Can Alternatives to Money Bail Work?

Print More

Photo by wp paarz via Flickr

A New York City experiment suggests that bail methods which do not require paying large sums of money are a viable alternative to a system that is often skewed against the poor.

A report released Friday by the Vera Institute of Justice found that “partially secured and unsecured” bonds could be as effective in guaranteeing a person’s appearance at trial as traditional cash bail requirements that place an onerous burden on most defendants’ resources─often ensuring that low-income individuals are held in detention.

“The findings tell an important story about the possibility of culture change in the use of bail in (New York City) criminal courts, and demonstrate the potential of alternative forms of bail to serve as one more tool to make the current bail system fairer,” said Insha Rahman, a senior planner at Vera and author of the report.

Rahman traced the outcome of 99 cases over nine to 12 months where defendants were allowed to pay a refundable 10 percent or less of the bail amount set by judges (partially secured bonds) or no upfront payment at all. Judges and defense attorneys were trained on the paperwork involved.

The alternative bail experiment was applied to both low-level offenses and serious felony cases involving charges ranging from drug possession to assault.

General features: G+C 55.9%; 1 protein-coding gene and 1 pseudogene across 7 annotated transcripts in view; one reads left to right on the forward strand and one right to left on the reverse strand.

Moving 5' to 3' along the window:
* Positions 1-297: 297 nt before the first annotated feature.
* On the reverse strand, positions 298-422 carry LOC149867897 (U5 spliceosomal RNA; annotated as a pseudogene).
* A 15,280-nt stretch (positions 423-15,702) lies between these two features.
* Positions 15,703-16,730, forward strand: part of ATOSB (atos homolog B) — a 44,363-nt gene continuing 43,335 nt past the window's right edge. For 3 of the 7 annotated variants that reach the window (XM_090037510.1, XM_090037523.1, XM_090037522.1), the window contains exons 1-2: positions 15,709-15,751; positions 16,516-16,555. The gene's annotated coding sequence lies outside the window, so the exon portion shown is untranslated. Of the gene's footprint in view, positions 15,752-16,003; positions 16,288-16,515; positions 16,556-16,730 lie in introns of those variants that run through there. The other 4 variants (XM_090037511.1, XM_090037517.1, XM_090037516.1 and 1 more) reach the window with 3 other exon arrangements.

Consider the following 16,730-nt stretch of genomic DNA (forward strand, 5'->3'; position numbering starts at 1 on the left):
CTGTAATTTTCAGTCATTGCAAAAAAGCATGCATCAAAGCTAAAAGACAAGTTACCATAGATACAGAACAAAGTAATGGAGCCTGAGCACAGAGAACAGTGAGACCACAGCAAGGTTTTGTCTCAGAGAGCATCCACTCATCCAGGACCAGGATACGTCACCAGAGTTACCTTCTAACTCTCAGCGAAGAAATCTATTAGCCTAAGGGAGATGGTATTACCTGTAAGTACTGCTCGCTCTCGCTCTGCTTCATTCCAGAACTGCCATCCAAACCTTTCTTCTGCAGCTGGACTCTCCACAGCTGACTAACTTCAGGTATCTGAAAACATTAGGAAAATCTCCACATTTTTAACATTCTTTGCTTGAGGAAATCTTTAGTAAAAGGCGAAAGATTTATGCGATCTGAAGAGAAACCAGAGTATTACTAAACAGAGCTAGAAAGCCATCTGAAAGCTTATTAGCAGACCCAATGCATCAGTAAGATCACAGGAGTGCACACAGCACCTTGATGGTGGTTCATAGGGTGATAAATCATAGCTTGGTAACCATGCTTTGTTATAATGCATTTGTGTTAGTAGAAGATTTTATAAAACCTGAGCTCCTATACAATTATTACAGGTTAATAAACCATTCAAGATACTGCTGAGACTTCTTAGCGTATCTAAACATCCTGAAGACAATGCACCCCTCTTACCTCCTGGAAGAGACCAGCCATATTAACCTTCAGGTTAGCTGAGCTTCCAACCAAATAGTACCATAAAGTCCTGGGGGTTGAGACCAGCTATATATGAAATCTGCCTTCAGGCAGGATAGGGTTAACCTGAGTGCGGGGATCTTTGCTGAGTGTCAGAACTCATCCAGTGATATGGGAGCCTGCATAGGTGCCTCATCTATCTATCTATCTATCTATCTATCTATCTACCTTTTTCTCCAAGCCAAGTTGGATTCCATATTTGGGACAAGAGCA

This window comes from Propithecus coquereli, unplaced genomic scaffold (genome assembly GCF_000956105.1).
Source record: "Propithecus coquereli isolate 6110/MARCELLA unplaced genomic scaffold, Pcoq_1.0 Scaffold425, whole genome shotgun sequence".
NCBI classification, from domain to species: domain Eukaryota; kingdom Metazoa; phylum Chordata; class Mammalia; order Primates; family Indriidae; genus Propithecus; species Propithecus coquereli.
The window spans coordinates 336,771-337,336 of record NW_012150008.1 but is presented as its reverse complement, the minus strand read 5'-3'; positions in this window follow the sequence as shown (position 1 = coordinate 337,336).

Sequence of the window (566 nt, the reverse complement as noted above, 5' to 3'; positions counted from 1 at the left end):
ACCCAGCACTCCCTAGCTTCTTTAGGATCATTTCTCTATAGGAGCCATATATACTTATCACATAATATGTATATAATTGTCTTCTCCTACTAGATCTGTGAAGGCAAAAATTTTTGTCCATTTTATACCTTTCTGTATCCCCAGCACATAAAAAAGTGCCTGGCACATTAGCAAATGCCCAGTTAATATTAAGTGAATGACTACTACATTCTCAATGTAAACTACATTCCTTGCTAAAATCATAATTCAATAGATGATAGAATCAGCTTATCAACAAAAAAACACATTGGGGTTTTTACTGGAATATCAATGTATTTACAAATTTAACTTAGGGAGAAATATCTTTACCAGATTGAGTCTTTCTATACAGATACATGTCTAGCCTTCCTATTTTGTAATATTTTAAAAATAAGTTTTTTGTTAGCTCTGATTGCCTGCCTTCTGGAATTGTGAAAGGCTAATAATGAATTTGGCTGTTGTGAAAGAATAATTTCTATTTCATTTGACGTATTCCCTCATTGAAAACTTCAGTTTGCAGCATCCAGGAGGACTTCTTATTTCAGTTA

According to the findings, individuals released under the two bond procedures had an appearance rate of 88 percent, and a rate of pretrial re-arrest for new felony offenses of just 8 per cent.

And pretrial release also resulted in a resolution of the cases that involved a less serious charge than applied at the initial arraignment.

One-third of the cases ended in dismissal altogether, and another 20 percent ended in a non-criminal conviction.

The report acknowledged that the experiment affected only a miniscule number of the estimated 7,000 New Yorkers are jailed awaiting trial every day, usually for lack of resources to make bail.

New York judges have at least nine different forms of bail they can require to guarantee an individual’s appearance in court, but according to the study, “by default” most choose the two forms that are the most financially burdensome: payment of a full cash amount or a nonrefundable 10 percent deposit to a bail-bond company.

The report said the procedure for issuing these alternative bail bonds needed to be simplified, and judges needed to be educated about their potential.

Before issuing the alternative bonds, the city’s Office of Court Administration requires at least one person paying to agree to sign paperwork and swear under oath to be liable. That person must be able to demonstrate that he or she has a source of income and will pay the full amount if bail is forfeited.

“Expanding the use of alternative forms of bail will offer more New Yorkers the opportunity to await trial without the harm to employment, housing, family and overall stability that comes from pretrial detention, “said the report.

A full copy of the report is available here.

4 thoughts on “Can Alternatives to Money Bail Work?

  1. 88 percent of return and 8 percent of new felony arrest seems pretty high. If the defendant absconds what repercussions are taken

    Just curious

    • The report claims these mirror the rates in the general population, but the presentation is piecemeal. All charts, no tables supporting a systematic analysis.

  2. Pingback: Can Alternatives to Money Bail Work? - Justice Not Jails

  3. Pingback: Can Alternatives to Money Bail Work? - Florida Bail Bond News Blog

Leave a Reply

Your email address will not be published. Required fields are marked *